If you’ve recently graduated from college, you’ve been told it’s important to start investing at an early age—but where do you begin?
As you settle into your new income and expenses, including student loans, how can you fit in investing as well? Luckily, you don’t have to be a Wall Street guru to begin building a portfolio and saving for retirement. These beginner investment tips can help fund your future.
1. Build an emergency fund first.
Before you start investing, build up a savings account to get you through unexpected expenses. Building a nest egg to cover car repairs or other small emergencies is wise no matter what your starting salary is. Kiplinger recommends that you have at least enough in a cash reserve to cover your expenses for 6 to 12 months.
2. Start with what your employer offers.
Many companies offer a 401(k) account, and some will even match a percentage of your contributions. For instance, if you allocate 3 percent of your paycheck into your 401(k), your company may also contribute 3 percent. Take advantage of this opportunity if it’s available. With time on your side, the earlier you start making regular contributions, the longer your investment has to grow.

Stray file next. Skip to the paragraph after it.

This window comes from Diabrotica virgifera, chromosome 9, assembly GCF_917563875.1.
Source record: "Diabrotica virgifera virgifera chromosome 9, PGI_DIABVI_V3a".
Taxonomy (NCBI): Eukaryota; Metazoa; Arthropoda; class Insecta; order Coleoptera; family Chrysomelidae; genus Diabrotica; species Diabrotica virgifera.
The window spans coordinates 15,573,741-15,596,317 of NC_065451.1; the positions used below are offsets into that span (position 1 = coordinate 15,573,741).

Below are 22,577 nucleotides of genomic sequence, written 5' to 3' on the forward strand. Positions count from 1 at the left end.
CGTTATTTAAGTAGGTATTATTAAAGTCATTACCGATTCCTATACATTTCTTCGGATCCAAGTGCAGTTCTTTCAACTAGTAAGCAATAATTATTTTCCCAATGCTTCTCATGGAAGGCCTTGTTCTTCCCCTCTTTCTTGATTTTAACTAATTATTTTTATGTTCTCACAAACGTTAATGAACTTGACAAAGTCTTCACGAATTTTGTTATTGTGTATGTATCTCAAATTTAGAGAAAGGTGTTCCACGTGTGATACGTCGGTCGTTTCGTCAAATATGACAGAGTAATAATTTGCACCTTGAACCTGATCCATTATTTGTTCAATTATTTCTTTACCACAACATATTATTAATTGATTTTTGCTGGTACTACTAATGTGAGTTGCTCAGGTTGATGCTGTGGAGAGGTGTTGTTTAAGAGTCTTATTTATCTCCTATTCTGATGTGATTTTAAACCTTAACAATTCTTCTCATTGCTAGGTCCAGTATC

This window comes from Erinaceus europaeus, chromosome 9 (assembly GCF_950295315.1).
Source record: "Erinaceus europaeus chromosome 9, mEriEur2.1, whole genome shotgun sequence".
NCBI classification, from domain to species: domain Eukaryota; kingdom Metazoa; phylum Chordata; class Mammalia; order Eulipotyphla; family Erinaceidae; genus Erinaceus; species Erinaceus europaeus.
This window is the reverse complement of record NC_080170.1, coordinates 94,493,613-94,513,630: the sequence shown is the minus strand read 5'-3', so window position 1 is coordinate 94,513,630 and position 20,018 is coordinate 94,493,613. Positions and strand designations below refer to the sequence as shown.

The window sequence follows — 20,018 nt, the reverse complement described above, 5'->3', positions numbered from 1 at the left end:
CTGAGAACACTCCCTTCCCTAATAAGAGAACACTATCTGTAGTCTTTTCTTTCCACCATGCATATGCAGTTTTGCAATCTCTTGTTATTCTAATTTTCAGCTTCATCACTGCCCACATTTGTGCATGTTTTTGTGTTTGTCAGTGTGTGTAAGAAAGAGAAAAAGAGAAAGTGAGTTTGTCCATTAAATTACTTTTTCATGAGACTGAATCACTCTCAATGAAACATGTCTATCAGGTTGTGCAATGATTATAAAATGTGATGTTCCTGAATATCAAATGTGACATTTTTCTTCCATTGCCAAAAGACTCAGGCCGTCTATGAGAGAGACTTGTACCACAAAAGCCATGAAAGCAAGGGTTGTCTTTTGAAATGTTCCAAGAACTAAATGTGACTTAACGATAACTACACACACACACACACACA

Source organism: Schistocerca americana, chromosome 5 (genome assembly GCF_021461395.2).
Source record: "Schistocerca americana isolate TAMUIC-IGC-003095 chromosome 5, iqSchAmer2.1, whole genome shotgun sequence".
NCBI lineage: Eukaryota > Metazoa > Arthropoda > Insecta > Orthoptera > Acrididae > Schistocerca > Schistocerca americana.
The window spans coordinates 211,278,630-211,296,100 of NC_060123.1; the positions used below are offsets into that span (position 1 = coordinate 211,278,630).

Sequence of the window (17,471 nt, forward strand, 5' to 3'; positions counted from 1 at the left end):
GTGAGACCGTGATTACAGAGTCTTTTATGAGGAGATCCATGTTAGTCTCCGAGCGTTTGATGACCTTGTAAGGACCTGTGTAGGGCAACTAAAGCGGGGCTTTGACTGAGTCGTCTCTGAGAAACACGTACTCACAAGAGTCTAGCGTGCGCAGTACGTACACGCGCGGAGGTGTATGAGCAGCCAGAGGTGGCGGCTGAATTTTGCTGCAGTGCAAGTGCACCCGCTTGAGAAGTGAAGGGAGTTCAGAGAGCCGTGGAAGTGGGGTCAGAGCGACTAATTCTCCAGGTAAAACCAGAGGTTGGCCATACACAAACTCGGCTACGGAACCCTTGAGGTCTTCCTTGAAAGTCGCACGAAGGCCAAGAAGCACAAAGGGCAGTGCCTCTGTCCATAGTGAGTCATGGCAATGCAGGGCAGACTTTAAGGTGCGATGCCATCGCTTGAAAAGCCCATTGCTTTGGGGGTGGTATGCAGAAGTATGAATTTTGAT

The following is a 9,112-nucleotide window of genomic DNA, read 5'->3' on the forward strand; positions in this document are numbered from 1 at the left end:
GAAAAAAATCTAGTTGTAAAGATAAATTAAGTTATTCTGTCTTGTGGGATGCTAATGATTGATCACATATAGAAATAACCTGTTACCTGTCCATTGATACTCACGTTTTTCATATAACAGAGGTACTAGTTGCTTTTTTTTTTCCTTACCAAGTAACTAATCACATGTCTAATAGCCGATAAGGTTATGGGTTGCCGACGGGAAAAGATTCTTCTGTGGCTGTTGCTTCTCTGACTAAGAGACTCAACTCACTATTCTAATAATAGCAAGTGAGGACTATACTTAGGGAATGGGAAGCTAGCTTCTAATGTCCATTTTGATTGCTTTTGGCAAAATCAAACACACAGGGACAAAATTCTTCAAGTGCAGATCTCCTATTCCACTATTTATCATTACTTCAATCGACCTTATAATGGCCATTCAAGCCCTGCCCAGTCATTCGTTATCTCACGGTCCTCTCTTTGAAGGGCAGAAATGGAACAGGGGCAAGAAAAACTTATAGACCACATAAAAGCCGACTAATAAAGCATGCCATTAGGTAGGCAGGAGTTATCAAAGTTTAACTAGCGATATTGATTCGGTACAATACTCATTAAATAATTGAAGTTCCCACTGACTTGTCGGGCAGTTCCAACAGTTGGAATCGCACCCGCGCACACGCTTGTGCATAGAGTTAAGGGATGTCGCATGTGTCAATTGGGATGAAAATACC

A company-sponsored retirement account may put you in a default target-date fund, but you can make adjustments based on your personal goals, says US News & World Report. Speak with your account manager if you need guidance or financial planning advice.
3. Save and invest on your own.
If you don’t have a 401(k) or want to invest even more, you can open your own retirement account, such as an IRA or Roth IRA, as Money Under 30 explains. It’s best to speak to a financial advisor to discuss your goals and decide which account type is best for you. For example, an advisor might recommend that you invest aggressively since you’ll have years to recover from stock market fluctuations.
4. Avoid individual stocks.
Playing the market is complicated, and although you might want to dabble in purchasing individual stocks at some point, when you’re first starting out, diversification is a much safer route to take. As CNN Money points out, while half of Americans invest money in the stock market, only 14 percent own individual stocks. Look into mutual funds, which are a collection of stocks, bonds, or other securities that can help diversify your investment.
5. Automate your investments.
If you plan to invest money leftover from your paycheck after you pay your bills, you could end of forgetting or spending it on something else. Instead, have your bank take a percentage or set amount from each direct-deposited paycheck and transfer it into your investment account automatically, advises Bloomberg. This is also a good tactic to use for your savings account.
You don’t need to wait for a large salary to start investing. With tips from a professional advisor, you can start investing soon after college and help create a strong foundation that can grow into a large account by the time your retire.